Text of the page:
Animal rights advocates have for years been calling for the establishment of an animal protection police force, but the proposal has been repeatedly shot down by government officials, citing a lack of resources and personnel.
The issue was brought up by lawmakers in December 2019 and again in April last year before the Taiwan Animal Protection Monitor Network held a conference reiterating the need on Wednesday last week.
Although animal welfare awareness has been growing in Taiwan, animal abuse and mistreatment continue, despite the strengthening of the Animal Protection Act (動物保護法) in 2017, making the need to establish an animal police force more prominent.
The Chinese Nationalist Party (KMT) and Democratic Progressive Party youth councils discussed the issue late last year, and, along with their counterparts from the Taiwan People’s Party and the New Power Party, last week agreed on the establishment of an animal police force.
Animal advocacy groups have said that animal protection officials often lack training in collecting evidence and other police skills, and as they do not work in shifts, they cannot immediately respond to calls at night. Furthermore, they do not have judicial authority and cannot arrest people or forcefully search premises, which can make people question their authority.
Police officers, on the other hand, already handle a large number of responsibilities and might lack the special knowledge or training needed to handle the animals they are trying to protect.
For instance, when animal protection officials in 2019 tried to inspect a cafe that was accused of abusing a pet fox, the owner got angry and shoved them out. The officials had to call the police for backup, and the shop owner was found guilty of contravening the Animal Protection Act.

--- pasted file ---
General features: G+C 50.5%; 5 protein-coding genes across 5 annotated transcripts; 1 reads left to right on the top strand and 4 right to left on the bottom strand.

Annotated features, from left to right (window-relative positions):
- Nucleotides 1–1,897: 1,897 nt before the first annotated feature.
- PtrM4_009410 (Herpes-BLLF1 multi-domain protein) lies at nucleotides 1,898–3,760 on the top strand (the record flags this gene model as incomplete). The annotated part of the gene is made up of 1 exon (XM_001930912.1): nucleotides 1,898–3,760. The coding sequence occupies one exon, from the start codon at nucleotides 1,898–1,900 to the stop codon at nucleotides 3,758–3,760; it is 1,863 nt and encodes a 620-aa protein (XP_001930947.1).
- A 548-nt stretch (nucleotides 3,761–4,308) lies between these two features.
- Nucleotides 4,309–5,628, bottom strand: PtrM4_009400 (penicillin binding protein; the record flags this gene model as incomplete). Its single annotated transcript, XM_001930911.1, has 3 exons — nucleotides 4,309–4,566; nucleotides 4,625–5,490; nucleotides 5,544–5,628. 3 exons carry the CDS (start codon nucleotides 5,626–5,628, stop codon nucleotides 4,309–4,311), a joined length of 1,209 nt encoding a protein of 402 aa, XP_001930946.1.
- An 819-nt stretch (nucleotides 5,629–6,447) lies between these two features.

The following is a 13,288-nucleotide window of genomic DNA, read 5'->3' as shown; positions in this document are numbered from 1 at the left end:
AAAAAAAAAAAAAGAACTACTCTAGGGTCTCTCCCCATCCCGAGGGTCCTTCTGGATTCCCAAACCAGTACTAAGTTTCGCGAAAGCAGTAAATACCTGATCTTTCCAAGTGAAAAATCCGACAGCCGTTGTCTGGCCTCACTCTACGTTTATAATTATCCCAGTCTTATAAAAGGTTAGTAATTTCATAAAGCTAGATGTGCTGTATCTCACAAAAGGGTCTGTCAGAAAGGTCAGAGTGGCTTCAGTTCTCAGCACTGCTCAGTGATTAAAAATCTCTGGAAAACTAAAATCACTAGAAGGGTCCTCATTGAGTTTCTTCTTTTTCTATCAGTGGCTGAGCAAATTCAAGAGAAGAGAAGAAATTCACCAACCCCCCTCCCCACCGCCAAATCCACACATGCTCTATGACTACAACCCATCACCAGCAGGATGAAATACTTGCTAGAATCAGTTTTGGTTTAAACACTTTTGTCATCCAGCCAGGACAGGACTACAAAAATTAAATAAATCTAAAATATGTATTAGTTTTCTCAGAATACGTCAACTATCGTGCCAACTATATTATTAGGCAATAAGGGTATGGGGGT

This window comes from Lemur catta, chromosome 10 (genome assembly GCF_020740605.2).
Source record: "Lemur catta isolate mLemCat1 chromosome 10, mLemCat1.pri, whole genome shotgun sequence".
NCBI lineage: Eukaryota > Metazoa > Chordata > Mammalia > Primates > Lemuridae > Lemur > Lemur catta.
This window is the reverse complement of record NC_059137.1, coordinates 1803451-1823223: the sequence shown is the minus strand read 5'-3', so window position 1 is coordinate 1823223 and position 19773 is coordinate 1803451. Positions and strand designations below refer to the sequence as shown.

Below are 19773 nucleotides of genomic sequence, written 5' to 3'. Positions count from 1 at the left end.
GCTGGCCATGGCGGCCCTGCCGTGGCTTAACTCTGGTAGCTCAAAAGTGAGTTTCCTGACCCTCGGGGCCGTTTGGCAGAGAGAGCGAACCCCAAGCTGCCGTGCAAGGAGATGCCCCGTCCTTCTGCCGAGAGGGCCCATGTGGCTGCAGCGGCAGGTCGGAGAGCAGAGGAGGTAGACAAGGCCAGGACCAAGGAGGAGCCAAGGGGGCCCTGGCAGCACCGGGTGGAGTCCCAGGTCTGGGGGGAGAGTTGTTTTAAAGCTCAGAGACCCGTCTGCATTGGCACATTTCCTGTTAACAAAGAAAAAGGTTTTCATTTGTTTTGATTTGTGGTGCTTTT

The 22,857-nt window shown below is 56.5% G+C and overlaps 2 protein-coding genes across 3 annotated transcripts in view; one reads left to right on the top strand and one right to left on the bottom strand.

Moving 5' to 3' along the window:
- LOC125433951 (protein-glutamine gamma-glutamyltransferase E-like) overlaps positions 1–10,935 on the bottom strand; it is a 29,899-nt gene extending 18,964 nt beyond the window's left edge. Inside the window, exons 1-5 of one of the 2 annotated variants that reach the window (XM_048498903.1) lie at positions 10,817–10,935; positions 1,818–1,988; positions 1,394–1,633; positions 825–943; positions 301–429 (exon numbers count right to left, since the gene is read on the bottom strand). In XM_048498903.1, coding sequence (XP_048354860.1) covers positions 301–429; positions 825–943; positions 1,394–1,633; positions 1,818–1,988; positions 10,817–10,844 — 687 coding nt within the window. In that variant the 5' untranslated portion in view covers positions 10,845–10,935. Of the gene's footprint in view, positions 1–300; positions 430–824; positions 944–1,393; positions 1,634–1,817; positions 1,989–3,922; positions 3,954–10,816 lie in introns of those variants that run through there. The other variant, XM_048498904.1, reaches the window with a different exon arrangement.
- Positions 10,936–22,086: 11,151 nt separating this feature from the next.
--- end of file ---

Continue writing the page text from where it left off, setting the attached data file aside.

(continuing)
This is an example of successful cooperation between the two agencies, but that often is not the case: Proponents of an animal police force say the process should be streamlined to increase efficiency, to avoid overlapping duties and agencies passing the buck. For example, when a dog was found poisoned to death, the responding police officer reportedly said it was an animal protection case, while animal protection said it was a criminal case that should be handled by police.
If even the agencies do not know who should handle such cases, how will people know who to call to report animal abuse?
When the issue was brought up last year, the National Police Agency said its police stations are capable of handling such cases — much to the chagrin of already overworked officers.
These examples show that the current system needs to be changed.
However, how an animal police force would be set up remains a question. Wu Chuang-hsien (吳宗憲), a professor at National University of Tainan, said that it could be patterned after the women and children’s protection units at local precincts — but police have repeatedly cited personnel shortages in response to such calls.
Wu also proposed modeling it after the National Police Agency’s Seventh Special Police Corps — but corps members are stationed only in certain areas and limited in number, and would not be able to respond to calls quickly. This defeats the purpose of increasing the efficiency of animal protection.
The issue needs to be dealt with — and quickly. Until a solution is worked out, the government should facilitate more dialogue between the agencies to establish a clearer understanding of responsibilities so that each police officer, protection official and citizen knows how to proceed when responding to animal abuse.
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